Risks and Complications of Enteral Feeding

Complications of enteral feeding are dependent on the type and route of feeding. See Table 17 .

Refeeding syndrome can be an early complication of initiating enteral feeds in malnourished patients or those with severely restricted oral intake. Prevention requires identification of children at risk (Alberta Health Services, 2013), measuring and correcting electrolyte abnormalities before initiating nutrition support, and increasing nutrient delivery slowly. Children at risk include those with chronic malnutrition, no intake for seven to ten days, weight loss of ten per cent within two to three months, below 70 per cent ideal body weight, intake < 50% requirements for more than 14 days, pre-existing electrolyte disturbances (particularly low phosphate), and prolonged gastrointestinal malabsorption (Corkins, Balint, Bobo, Yaworski, & Kuhn, 2015).  There is also a risk of overfeeding malnourished children who have had malnutrition but have low energy needs.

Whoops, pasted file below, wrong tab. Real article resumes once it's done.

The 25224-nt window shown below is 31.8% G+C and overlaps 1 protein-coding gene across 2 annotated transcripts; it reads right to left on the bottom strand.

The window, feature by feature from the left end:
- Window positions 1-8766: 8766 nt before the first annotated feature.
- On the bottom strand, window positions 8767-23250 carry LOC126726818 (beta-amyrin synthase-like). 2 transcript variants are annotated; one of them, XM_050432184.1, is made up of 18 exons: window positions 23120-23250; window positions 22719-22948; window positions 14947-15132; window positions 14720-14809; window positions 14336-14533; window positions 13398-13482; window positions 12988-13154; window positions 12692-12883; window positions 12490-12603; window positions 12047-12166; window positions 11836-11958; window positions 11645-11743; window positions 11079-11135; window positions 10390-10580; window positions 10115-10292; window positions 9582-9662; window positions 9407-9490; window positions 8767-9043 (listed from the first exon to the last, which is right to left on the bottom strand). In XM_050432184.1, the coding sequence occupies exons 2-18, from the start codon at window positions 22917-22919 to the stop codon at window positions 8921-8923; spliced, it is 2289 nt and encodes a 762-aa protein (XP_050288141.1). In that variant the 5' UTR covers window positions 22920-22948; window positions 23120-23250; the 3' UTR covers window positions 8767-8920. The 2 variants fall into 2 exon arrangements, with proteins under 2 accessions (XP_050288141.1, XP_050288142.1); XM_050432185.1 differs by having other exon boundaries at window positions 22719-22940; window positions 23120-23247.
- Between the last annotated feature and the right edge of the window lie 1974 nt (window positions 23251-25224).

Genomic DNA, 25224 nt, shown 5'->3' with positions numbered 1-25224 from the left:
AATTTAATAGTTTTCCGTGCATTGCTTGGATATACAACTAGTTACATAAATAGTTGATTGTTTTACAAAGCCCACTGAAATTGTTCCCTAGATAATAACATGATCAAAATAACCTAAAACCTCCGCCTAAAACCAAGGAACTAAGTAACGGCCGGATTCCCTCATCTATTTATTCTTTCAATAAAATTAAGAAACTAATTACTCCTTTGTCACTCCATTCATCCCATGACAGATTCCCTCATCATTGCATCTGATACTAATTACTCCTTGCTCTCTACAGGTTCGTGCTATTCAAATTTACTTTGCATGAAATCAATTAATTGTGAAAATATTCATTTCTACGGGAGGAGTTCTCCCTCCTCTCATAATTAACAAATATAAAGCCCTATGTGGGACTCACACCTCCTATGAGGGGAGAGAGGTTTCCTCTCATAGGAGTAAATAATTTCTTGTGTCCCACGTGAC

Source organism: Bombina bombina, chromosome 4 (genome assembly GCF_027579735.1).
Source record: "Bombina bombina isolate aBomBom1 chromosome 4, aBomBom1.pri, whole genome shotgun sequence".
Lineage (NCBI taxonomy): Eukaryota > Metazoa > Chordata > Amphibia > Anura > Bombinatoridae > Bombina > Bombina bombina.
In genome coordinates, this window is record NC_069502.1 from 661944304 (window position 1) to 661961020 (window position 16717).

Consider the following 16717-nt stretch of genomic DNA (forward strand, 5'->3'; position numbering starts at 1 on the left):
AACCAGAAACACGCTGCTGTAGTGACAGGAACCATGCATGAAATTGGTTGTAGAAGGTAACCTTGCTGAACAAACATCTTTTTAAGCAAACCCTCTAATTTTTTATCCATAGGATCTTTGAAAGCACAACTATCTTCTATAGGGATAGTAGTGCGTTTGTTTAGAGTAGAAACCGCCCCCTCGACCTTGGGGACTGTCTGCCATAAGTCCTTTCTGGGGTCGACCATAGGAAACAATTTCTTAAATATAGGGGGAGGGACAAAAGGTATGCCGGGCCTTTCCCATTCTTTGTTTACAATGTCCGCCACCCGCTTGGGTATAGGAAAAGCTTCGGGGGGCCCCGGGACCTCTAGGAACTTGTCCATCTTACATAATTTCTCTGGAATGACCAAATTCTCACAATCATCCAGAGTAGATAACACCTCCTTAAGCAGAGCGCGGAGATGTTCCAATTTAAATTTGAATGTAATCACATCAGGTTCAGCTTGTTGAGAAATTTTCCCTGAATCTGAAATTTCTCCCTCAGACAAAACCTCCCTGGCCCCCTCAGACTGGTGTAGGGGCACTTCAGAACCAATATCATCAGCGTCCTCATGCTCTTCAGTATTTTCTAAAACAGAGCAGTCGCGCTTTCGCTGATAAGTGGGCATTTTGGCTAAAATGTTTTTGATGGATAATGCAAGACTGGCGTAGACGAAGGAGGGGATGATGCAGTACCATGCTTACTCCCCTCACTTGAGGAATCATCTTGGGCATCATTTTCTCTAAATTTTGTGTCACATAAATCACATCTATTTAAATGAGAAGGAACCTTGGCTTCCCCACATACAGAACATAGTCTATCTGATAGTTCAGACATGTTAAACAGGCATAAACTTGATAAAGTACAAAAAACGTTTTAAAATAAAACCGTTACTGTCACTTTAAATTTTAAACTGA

Metabolic consequences of refeeding syndrome include hypophosphatemia, hypokalemia, and hypomagnesaemia and can lead to severe medical complications including muscle weakness, impaired cardiac and respiratory function leading to fluid overload, cardiac arrhythmia, and possible death (Khan, Ahmed, Khan, & MacFie, 2011). Monitoring for signs of refeeding syndrome in children at risk is recommended one to four times per day for the first three days and daily thereafter for the first two weeks of feeding (Corkins, Balint, Bobo, Yaworski, & Kuhn, 2015). Electrolyte repletion (per guidelines) is needed when abnormalities are identified.

Refer to: ASPEN Pediatric Nutrition Support Core Curriculum – Refeeding Management Guidelines, p 543

Enteral formulas are formulated to provide adequate amounts of micronutrients to meet age-related energy requirements. As such, children with low volume feeds or low energy feeds, e.g. those with neurological impairment, may be at higher risk of micronutrient deficiency. Micronutrient supplementation and additional monitoring may be required to optimize nutrient intakes (Corkins, Balint, Bobo, Yaworski, & Kuhn, 2015).